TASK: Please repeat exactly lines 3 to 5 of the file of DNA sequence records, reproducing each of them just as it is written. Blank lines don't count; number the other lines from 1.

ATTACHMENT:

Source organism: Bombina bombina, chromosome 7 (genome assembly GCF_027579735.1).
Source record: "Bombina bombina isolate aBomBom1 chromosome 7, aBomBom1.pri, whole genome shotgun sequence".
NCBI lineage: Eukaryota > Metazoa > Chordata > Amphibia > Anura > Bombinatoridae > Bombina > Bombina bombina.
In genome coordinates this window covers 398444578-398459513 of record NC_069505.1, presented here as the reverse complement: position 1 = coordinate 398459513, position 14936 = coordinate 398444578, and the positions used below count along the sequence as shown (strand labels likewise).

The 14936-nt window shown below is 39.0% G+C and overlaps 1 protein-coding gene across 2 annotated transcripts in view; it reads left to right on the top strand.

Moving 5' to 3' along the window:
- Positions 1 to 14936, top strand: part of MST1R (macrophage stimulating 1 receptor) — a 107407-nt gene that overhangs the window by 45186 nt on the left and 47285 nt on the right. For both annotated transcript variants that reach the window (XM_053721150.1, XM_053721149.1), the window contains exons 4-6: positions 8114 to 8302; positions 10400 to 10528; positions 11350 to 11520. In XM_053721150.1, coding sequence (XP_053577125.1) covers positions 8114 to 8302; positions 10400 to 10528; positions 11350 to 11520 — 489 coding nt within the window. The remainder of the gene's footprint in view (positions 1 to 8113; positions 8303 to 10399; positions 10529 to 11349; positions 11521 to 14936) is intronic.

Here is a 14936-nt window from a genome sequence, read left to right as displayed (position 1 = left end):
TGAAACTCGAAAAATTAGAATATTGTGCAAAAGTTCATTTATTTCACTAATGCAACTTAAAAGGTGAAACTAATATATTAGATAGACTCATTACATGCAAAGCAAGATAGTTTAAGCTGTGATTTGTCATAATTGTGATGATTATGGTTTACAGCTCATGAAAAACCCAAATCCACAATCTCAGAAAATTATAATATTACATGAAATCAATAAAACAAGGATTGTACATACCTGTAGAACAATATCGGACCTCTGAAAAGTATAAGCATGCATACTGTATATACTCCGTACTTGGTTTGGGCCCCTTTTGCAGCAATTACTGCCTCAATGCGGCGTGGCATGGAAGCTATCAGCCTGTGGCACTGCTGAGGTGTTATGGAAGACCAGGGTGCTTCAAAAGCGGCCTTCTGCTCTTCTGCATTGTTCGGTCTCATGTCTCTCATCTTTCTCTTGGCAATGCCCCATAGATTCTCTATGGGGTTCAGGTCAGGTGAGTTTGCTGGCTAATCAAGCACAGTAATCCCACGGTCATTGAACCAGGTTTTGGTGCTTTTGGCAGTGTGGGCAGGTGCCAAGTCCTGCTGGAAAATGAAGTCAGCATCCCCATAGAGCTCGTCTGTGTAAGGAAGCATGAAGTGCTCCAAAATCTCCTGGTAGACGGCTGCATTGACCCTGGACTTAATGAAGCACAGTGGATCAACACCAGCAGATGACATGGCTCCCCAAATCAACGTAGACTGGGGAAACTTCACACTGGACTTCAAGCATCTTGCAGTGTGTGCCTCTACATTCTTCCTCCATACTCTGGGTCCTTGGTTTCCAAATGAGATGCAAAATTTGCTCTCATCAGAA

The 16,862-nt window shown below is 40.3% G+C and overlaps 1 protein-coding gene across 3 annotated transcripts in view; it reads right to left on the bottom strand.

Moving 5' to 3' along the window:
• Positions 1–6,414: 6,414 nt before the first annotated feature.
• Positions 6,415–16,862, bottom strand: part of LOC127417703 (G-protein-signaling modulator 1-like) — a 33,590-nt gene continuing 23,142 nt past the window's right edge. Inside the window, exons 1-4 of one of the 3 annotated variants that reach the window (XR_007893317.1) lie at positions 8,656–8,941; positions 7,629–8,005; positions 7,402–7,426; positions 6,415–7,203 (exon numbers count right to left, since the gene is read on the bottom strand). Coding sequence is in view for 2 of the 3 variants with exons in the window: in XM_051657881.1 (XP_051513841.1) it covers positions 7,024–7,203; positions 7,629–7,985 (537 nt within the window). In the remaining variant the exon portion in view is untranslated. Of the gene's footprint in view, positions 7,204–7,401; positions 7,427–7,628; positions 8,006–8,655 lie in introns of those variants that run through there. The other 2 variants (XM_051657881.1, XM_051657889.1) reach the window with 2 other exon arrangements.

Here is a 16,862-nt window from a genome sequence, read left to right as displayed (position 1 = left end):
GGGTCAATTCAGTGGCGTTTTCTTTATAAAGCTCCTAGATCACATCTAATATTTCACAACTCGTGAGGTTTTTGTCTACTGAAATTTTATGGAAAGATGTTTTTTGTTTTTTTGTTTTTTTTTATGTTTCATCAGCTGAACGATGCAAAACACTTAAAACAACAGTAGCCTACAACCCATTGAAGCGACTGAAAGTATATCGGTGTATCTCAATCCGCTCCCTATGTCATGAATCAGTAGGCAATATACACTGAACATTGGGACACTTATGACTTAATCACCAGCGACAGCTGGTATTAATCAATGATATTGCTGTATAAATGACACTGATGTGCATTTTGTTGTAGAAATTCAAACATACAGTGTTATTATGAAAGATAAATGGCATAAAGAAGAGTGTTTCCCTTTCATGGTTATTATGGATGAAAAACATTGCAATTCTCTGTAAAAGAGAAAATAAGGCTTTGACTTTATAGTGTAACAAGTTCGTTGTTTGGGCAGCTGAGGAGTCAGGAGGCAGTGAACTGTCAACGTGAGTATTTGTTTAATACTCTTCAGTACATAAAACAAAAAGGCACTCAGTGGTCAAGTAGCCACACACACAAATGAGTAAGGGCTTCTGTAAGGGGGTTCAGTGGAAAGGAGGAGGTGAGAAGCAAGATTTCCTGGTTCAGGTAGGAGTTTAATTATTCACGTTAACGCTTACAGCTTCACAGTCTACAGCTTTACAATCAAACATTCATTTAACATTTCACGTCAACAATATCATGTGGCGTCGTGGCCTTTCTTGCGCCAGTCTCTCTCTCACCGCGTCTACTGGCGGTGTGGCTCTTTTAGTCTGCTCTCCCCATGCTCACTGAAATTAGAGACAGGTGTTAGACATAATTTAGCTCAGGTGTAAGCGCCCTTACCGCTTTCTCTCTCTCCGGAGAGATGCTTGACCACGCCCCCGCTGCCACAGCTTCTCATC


NCBI lineage: Eukaryota > Metazoa > Chordata > Amphibia > Anura > Bombinatoridae > Bombina > Bombina bombina.
In genome coordinates this window covers 398444578-398459513 of record NC_069505.1, presented here as the reverse complement: position 1 = coordinate 398459513, position 14936 = coordinate 398444578, and the positions used below count along the sequence as shown (strand labels likewise).

The 14936-nt window shown below is 39.0% G+C and overlaps 1 protein-coding gene across 2 annotated transcripts in view; it reads left to right on the top strand.